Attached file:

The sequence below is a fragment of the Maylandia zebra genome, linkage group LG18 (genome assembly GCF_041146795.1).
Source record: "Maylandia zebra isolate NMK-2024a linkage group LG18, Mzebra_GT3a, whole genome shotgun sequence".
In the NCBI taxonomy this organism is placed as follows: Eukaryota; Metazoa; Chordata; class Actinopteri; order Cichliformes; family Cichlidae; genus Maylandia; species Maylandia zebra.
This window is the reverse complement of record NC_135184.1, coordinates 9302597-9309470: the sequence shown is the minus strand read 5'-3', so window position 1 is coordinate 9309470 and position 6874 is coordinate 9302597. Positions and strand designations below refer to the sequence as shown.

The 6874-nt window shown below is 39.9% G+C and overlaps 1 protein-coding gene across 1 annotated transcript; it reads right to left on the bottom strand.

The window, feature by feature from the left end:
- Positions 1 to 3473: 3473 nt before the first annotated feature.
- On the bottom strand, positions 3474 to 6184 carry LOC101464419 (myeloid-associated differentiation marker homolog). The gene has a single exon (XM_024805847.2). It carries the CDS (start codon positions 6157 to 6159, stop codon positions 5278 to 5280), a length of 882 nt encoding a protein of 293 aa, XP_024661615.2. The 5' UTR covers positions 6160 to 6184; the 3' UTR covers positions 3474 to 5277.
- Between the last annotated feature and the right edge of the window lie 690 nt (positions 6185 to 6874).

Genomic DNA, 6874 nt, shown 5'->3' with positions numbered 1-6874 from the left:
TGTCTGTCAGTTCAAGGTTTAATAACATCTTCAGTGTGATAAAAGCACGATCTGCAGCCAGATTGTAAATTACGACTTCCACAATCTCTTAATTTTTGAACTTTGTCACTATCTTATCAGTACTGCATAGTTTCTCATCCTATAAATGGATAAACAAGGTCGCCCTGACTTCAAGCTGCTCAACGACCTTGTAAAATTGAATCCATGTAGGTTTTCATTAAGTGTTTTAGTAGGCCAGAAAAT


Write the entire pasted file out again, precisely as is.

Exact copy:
The sequence below is a fragment of the Maylandia zebra genome, linkage group LG18 (genome assembly GCF_041146795.1).
Source record: "Maylandia zebra isolate NMK-2024a linkage group LG18, Mzebra_GT3a, whole genome shotgun sequence".
In the NCBI taxonomy this organism is placed as follows: Eukaryota; Metazoa; Chordata; class Actinopteri; order Cichliformes; family Cichlidae; genus Maylandia; species Maylandia zebra.
This window is the reverse complement of record NC_135184.1, coordinates 9302597-9309470: the sequence shown is the minus strand read 5'-3', so window position 1 is coordinate 9309470 and position 6874 is coordinate 9302597. Positions and strand designations below refer to the sequence as shown.

The 6874-nt window shown below is 39.9% G+C and overlaps 1 protein-coding gene across 1 annotated transcript; it reads right to left on the bottom strand.

The window, feature by feature from the left end:
- Positions 1 to 3473: 3473 nt before the first annotated feature.
- On the bottom strand, positions 3474 to 6184 carry LOC101464419 (myeloid-associated differentiation marker homolog). The gene has a single exon (XM_024805847.2). It carries the CDS (start codon positions 6157 to 6159, stop codon positions 5278 to 5280), a length of 882 nt encoding a protein of 293 aa, XP_024661615.2. The 5' UTR covers positions 6160 to 6184; the 3' UTR covers positions 3474 to 5277.
- Between the last annotated feature and the right edge of the window lie 690 nt (positions 6185 to 6874).

Genomic DNA, 6874 nt, shown 5'->3' with positions numbered 1-6874 from the left:
TGTCTGTCAGTTCAAGGTTTAATAACATCTTCAGTGTGATAAAAGCACGATCTGCAGCCAGATTGTAAATTACGACTTCCACAATCTCTTAATTTTTGAACTTTGTCACTATCTTATCAGTACTGCATAGTTTCTCATCCTATAAATGGATAAACAAGGTCGCCCTGACTTCAAGCTGCTCAACGACCTTGTAAAATTGAATCCATGTAGGTTTTCATTAAGTGTTTTAGTAGGCCAGAAAAT